Did you know that it wasn’t until the late 80’s that doctors believed children felt pain? And did you know that, with the help of Magnetic Resonance Imaging (MRI) scanning, we’ve learned that “babies are actually four times more sensitive to pain than adults”?
And what about the heavy weight of ancestral trauma, the extent to which trauma is passed down epigenetically from one generation to the next? Did you know that research now reveals that memories are passed down as far back as 14 generations? Take this into consideration, while also considering what your ancestors endured. Life was more about survival back then, enduring intense hardship, not thriving.
And what about the influence of the media, video games, peer pressure, shock trauma in the form of accidents and losses, and the collective consciousness of the planet?
No, you are not “broken”, nor do you have a “personality defect.” It is not just random happenstance that you have come to experience yourself as having tightness in your heart, irritable bowel syndrome, poor sleep, grinding teeth, aching hips, a proclivity to prove, please, withdraw, be a joker. It’s not simply genetics. No, you are carrying a heavier load than you can imagine. You are part of story of human unfolding filled with tragedy, with human suffering. You are but one expression, a painful expression. But you can heal.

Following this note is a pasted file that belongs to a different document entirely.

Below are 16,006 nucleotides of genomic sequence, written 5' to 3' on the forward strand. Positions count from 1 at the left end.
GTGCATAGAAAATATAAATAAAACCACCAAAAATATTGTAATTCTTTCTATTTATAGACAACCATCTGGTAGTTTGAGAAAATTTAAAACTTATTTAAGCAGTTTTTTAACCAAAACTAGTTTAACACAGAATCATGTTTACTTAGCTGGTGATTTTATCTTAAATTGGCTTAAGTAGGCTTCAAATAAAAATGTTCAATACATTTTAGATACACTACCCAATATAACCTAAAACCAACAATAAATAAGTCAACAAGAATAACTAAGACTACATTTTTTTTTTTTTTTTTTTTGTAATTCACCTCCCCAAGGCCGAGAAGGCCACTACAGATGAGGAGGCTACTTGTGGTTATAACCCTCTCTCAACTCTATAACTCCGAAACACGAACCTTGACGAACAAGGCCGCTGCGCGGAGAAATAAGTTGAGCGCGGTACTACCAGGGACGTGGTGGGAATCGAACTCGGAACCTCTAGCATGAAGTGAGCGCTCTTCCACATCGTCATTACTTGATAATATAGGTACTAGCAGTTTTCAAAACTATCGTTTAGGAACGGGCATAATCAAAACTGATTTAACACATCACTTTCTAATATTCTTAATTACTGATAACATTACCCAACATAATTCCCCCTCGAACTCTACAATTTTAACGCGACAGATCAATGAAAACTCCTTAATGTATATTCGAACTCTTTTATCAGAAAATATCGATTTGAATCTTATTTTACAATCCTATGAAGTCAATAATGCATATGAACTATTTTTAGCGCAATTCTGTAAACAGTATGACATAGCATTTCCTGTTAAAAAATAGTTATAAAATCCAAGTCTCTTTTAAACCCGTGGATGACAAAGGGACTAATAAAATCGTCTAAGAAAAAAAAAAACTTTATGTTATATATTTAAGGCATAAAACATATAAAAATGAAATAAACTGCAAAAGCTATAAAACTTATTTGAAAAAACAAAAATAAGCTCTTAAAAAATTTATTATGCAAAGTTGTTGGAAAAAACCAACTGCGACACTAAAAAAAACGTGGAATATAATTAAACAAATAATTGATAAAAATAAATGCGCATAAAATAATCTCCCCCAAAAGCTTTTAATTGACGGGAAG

There is good reason…
There is good reason you are the way you are. Start with this assumption. Start with empathy for yourself.
Hold your aches and pains, anger and shame, fears and doubts, need to prove, defend or accommodate with a kind heart, if you can. Your body will open more to healing if you can release yourself, even just a bit, from the shackles of self-judgment, from believing that you are the product of “faulty wiring” distinct from the influences of your surroundings; that there is something “inherently wrong” with you, ideas born in the notion of “sin”.
You are, by your very deepest nature, whole and complete. More so, the body naturally orients to healing and homeostasis. Cut yourself and watch. Your body/mind wants to heal. It does so organically through its unfathomable intelligence.
Yet to heal, you must feel. You must give yourself courageously to the feeling body. This takes times. But know you can do it. And then watch.
Heal the dysregulations, blockages and imbalances in your system and watch the personality transform, its roots increasingly in the soul as an expression of the soul. The mask, the persona, falls away.
Who I am today is far from who I once thought I was and who others deemed me to be. Years of intense healing work will do that. Heal the trauma and you heal the split between the personality and your eternal nature.
And then you wake from the dream.
* * *
Check out Vince’s book: Let the Fire Burn ~ Nurturing the Creative Spirit of Children, A Children’s Book for Adults